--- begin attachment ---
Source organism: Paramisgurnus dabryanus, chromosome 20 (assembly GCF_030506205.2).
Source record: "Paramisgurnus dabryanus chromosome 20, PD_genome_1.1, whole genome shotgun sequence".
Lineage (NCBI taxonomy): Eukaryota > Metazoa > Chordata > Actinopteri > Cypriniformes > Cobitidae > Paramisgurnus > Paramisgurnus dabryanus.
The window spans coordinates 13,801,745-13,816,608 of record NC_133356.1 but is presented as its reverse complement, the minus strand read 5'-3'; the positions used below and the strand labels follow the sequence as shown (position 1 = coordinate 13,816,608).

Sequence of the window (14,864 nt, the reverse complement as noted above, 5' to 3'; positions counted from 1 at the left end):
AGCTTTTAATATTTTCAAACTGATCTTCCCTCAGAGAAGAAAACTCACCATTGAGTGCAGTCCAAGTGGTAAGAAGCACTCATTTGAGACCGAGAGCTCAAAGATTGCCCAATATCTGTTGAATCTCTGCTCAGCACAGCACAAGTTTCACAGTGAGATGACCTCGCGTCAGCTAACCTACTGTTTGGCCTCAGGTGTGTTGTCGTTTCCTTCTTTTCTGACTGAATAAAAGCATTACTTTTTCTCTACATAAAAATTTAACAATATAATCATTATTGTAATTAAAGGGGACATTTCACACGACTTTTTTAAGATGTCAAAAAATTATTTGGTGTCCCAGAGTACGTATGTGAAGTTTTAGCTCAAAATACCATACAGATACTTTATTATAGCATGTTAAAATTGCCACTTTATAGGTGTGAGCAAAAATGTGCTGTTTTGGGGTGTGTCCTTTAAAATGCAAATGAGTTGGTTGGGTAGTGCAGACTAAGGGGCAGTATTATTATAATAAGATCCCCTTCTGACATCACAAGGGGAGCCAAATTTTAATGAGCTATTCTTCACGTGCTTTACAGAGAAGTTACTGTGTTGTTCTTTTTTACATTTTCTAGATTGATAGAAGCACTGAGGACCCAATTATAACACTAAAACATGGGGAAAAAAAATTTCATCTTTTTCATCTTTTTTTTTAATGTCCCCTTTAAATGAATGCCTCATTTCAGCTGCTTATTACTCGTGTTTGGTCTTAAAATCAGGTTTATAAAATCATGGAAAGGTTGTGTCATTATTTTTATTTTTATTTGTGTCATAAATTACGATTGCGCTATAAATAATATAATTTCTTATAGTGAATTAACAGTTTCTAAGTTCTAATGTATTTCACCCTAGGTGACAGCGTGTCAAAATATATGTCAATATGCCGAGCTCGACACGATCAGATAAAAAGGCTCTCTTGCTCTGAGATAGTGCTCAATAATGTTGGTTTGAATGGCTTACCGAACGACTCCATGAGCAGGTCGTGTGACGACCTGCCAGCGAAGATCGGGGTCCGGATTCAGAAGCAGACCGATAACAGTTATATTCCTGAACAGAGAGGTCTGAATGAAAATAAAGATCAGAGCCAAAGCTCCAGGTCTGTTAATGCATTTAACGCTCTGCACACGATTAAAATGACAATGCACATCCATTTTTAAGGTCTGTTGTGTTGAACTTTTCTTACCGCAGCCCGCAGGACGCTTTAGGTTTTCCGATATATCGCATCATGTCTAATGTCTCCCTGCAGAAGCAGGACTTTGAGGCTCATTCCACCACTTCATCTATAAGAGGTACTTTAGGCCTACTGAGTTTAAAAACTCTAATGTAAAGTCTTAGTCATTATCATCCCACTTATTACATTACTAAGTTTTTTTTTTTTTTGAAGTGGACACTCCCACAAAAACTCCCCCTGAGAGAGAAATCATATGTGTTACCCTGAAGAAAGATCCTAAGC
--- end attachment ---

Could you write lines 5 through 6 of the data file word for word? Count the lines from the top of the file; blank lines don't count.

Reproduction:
Sequence of the window (14,864 nt, the reverse complement as noted above, 5' to 3'; positions counted from 1 at the left end):
AGCTTTTAATATTTTCAAACTGATCTTCCCTCAGAGAAGAAAACTCACCATTGAGTGCAGTCCAAGTGGTAAGAAGCACTCATTTGAGACCGAGAGCTCAAAGATTGCCCAATATCTGTTGAATCTCTGCTCAGCACAGCACAAGTTTCACAGTGAGATGACCTCGCGTCAGCTAACCTACTGTTTGGCCTCAGGTGTGTTGTCGTTTCCTTCTTTTCTGACTGAATAAAAGCATTACTTTTTCTCTACATAAAAATTTAACAATATAATCATTATTGTAATTAAAGGGGACATTTCACACGACTTTTTTAAGATGTCAAAAAATTATTTGGTGTCCCAGAGTACGTATGTGAAGTTTTAGCTCAAAATACCATACAGATACTTTATTATAGCATGTTAAAATTGCCACTTTATAGGTGTGAGCAAAAATGTGCTGTTTTGGGGTGTGTCCTTTAAAATGCAAATGAGTTGGTTGGGTAGTGCAGACTAAGGGGCAGTATTATTATAATAAGATCCCCTTCTGACATCACAAGGGGAGCCAAATTTTAATGAGCTATTCTTCACGTGCTTTACAGAGAAGTTACTGTGTTGTTCTTTTTTACATTTTCTAGATTGATAGAAGCACTGAGGACCCAATTATAACACTAAAACATGGGGAAAAAAAATTTCATCTTTTTCATCTTTTTTTTTAATGTCCCCTTTAAATGAATGCCTCATTTCAGCTGCTTATTACTCGTGTTTGGTCTTAAAATCAGGTTTATAAAATCATGGAAAGGTTGTGTCATTATTTTTATTTTTATTTGTGTCATAAATTACGATTGCGCTATAAATAATATAATTTCTTATAGTGAATTAACAGTTTCTAAGTTCTAATGTATTTCACCCTAGGTGACAGCGTGTCAAAATATATGTCAATATGCCGAGCTCGACACGATCAGATAAAAAGGCTCTCTTGCTCTGAGATAGTGCTCAATAATGTTGGTTTGAATGGCTTACCGAACGACTCCATGAGCAGGTCGTGTGACGACCTGCCAGCGAAGATCGGGGTCCGGATTCAGAAGCAGACCGATAACAGTTATATTCCTGAACAGAGAGGTCTGAATGAAAATAAAGATCAGAGCCAAAGCTCCAGGTCTGTTAATGCATTTAACGCTCTGCACACGATTAAAATGACAATGCACATCCATTTTTAAGGTCTGTTGTGTTGAACTTTTCTTACCGCAGCCCGCAGGACGCTTTAGGTTTTCCGATATATCGCATCATGTCTAATGTCTCCCTGCAGAAGCAGGACTTTGAGGCTCATTCCACCACTTCATCTATAAGAGGTACTTTAGGCCTACTGAGTTTAAAAACTCTAATGTAAAGTCTTAGTCATTATCATCCCACTTATTACATTACTAAGTTTTTTTTTTTTTTGAAGTGGACACTCCCACAAAAACTCCCCCTGAGAGAGAAATCATATGTGTTACCCTGAAGAAAGATCCTAAGC